Quantcast

Mayor introduces measure to ban guns from city buildings, parks

Jeremy M. Lazarus | 6/28/2019, 6 a.m.
Mayor Levar M. Stoney wants to ban guns from city buildings, parks, recreation centers and other community facilities.

Mayor Levar M. Stoney wants to ban guns from city buildings, parks, recreation centers and other community facilities.

Joining in the Democratic effort to make gun control an issue in the General Assembly elections in November, Mayor Stoney introduced legislation to City Council on Monday that would make it illegal for anyone to “carry any firearm” into city-owned spaces, except for police officers, city-hired security guards or military personnel who are on duty.

photo

Mayor Stoney

Mayor Stoney made it clear that the ban, if approved by City Council, could become effective only if the Republican-controlled General Assembly agrees to restore local authority to impose such a ban. That authority was stripped away from local governments nearly 20 years ago.

The mayor told reporters at a Monday news conference that he wants to get the legislation on the books so the city would be ready if the legislature lifts the ban. That is more likely to happen if Democrats regain the General Assembly majority in November when all 140 seats of the House of Delegates and state Senate are up for election.

Currently, police and building security have no authority to prevent anyone from openly carrying firearms onto city property, with or without a permit, or from preventing those with concealed carry permits from bringing in hidden weapons.

The introduction came just ahead of a special legislative session Gov. Ralph S. Northam called for Tuesday, July 9, to enable lawmakers to consider what he describes as “common sense” gun control bills in the wake of the May 31 massacre in Virginia Beach in which a veteran city employee shot to death 11 people in that city’s government center before he was killed by police.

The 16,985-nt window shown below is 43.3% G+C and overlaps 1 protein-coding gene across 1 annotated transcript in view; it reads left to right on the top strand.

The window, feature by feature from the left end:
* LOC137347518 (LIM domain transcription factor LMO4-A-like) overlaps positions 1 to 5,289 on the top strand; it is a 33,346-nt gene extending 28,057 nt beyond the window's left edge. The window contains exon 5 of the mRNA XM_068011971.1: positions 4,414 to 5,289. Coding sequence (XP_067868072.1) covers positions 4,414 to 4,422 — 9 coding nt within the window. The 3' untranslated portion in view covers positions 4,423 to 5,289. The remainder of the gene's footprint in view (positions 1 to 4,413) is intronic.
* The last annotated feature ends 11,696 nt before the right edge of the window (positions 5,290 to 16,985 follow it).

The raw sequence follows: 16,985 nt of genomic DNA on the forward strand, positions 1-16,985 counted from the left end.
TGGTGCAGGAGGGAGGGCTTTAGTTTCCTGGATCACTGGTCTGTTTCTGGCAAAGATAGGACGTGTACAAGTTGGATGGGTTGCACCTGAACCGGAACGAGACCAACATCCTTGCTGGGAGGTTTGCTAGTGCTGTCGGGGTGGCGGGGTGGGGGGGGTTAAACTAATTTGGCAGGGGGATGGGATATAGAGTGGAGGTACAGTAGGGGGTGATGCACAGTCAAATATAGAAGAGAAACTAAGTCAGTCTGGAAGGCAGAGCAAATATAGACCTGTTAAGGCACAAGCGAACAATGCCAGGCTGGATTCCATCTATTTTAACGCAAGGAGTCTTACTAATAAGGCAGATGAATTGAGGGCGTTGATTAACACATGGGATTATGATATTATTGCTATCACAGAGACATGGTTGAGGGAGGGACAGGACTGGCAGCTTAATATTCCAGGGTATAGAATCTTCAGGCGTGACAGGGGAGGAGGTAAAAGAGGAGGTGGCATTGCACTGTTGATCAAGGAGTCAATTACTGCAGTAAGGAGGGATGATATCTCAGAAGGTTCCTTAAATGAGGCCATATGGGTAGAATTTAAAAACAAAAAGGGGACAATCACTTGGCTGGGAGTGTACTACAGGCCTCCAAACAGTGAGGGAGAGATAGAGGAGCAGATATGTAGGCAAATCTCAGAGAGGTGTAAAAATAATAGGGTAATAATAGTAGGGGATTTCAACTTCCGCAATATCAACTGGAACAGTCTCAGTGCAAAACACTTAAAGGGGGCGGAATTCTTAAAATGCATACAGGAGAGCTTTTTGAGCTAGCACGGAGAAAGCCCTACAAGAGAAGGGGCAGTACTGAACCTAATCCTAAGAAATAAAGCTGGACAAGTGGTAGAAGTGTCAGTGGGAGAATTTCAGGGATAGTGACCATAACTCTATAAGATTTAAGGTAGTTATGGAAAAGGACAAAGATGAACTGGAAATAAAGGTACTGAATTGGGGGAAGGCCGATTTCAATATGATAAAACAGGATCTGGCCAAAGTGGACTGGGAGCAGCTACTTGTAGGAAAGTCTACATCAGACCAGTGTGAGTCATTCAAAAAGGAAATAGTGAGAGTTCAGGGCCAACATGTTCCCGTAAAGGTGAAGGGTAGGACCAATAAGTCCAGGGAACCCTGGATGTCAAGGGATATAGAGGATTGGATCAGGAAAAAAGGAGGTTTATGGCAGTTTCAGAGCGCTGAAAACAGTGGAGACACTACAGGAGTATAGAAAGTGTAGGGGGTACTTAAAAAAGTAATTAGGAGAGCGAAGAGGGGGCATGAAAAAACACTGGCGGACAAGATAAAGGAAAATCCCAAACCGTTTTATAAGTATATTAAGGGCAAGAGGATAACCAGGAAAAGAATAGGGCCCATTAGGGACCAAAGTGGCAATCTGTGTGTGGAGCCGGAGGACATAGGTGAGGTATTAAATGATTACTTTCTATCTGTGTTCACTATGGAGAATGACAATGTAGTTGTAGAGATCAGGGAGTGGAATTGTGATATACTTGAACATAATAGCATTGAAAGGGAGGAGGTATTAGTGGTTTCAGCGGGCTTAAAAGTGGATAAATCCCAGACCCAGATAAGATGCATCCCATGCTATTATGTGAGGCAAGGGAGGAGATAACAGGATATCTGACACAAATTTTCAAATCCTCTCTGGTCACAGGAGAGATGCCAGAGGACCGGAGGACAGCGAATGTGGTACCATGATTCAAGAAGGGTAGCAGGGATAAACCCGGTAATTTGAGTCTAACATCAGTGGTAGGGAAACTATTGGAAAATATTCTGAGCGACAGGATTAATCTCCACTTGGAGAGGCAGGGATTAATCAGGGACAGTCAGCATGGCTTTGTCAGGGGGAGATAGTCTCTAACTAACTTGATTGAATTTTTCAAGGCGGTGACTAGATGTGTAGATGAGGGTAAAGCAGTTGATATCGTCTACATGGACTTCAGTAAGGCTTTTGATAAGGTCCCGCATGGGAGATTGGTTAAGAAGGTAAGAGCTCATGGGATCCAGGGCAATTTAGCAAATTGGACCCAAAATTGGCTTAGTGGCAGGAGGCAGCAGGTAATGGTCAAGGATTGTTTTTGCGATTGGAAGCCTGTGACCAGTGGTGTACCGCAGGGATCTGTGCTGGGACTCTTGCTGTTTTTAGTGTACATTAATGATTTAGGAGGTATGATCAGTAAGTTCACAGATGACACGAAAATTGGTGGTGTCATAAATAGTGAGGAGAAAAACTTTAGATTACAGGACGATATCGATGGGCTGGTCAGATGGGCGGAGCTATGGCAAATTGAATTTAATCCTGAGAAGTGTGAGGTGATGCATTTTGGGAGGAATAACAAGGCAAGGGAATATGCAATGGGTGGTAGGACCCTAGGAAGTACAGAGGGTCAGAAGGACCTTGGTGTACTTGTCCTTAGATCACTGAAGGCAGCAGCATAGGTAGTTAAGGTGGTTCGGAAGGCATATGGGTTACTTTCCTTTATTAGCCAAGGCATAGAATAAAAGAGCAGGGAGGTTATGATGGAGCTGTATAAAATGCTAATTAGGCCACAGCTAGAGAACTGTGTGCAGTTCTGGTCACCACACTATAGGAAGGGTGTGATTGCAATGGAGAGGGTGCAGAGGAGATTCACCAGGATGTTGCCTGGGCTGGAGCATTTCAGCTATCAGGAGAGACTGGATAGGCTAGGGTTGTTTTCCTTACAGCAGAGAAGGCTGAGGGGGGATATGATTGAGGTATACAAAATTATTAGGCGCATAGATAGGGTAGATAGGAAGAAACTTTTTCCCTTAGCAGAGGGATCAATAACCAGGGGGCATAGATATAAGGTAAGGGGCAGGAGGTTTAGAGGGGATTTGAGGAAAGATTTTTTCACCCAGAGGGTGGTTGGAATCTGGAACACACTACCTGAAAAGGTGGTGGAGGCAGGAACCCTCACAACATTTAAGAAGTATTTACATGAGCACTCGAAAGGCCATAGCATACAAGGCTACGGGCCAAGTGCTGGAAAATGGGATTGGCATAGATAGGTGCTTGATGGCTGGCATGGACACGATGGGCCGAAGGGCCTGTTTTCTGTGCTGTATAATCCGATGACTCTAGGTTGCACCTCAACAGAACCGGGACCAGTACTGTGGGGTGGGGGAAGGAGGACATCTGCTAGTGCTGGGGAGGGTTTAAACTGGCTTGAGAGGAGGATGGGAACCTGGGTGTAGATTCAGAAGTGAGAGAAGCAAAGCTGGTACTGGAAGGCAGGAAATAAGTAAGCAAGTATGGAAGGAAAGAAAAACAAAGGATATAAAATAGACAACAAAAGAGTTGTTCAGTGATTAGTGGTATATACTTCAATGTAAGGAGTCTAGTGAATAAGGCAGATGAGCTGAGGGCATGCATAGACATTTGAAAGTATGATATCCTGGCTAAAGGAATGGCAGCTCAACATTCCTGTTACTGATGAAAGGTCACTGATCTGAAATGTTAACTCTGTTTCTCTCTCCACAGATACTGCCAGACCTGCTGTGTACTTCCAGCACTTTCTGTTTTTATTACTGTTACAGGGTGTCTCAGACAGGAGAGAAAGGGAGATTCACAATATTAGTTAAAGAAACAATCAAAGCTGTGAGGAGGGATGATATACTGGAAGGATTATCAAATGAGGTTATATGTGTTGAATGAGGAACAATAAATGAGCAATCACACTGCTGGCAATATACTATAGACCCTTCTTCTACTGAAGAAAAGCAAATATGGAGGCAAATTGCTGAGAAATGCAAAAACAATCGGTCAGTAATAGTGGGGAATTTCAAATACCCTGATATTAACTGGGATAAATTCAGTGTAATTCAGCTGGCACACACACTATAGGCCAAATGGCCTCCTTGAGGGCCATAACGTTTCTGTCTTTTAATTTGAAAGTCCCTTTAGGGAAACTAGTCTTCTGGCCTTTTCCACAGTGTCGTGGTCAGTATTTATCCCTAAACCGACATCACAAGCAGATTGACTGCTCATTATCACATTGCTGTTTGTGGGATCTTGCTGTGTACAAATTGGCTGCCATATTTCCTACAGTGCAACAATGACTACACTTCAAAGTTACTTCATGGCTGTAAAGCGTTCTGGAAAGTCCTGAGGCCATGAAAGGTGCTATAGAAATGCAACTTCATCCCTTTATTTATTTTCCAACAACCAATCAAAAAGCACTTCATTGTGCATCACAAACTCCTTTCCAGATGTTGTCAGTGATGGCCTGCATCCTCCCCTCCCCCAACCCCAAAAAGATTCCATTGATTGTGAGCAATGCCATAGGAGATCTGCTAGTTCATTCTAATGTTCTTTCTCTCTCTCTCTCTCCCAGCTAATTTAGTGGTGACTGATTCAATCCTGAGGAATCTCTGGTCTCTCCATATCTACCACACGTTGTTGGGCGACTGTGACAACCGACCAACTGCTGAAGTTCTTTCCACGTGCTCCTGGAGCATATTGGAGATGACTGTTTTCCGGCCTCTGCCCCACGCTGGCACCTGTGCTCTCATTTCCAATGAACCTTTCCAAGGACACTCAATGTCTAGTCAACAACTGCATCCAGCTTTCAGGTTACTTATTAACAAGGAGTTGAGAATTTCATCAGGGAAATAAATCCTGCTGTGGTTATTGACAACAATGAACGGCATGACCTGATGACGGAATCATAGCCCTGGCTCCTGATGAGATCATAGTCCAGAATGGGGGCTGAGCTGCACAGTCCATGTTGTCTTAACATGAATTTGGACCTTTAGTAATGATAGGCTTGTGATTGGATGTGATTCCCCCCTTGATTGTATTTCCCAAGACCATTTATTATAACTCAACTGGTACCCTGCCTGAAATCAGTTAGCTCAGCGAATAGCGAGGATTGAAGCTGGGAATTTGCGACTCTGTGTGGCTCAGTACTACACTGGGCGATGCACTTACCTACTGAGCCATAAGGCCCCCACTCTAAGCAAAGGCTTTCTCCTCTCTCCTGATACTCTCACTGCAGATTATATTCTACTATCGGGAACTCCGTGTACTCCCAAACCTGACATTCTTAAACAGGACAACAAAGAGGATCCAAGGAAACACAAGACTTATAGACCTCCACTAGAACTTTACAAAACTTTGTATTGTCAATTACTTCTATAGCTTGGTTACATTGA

The governor also said other recent shootings factored into his call for a special session, including the death of 9-year-old Markiya Dickson of Chesterfield County, who was shot at a community cookout at Carter Jones Playground in South Richmond on Memorial Day Weekend.

An 11-year-old boy also was wounded in the shooting. No arrests have been made.

Republican House Speaker Kirk Cox has called the special session “a waste of time” as he anticipates virtually all the bills the governor will present will be killed in GOP-led committees just as they were during the most recent General Assembly session and the sessions before that.

The GOP currently has a three-vote majority in the House and a two-vote majority in the Senate, with Democrats hoping to win enough seats in the Nov. 5 election to take over one or both of the chambers.

Still, the unfettered ability for people to take their guns into most public spaces, other than churches, courthouses, airports and state buildings, prompted 9th District City Councilman Michael J. Jones to introduce a measure Monday to restore metal detectors at City Hall’s four entrances.

photo

Dr. Jones

The measure, however, is seen as gaining little traction.

Richmond installed metal detectors during Calvin Jamison’s tenure as city manager 16 years ago following another shooting spree in a government building. But they were removed under former Mayor L. Douglas Wilder in 2005 after being found to be an expensive waste of money. The city spent around $200,000 a year to staff the metal detectors, even though no one could halt anyone with a weapon from entering, and the detectors created entry lines.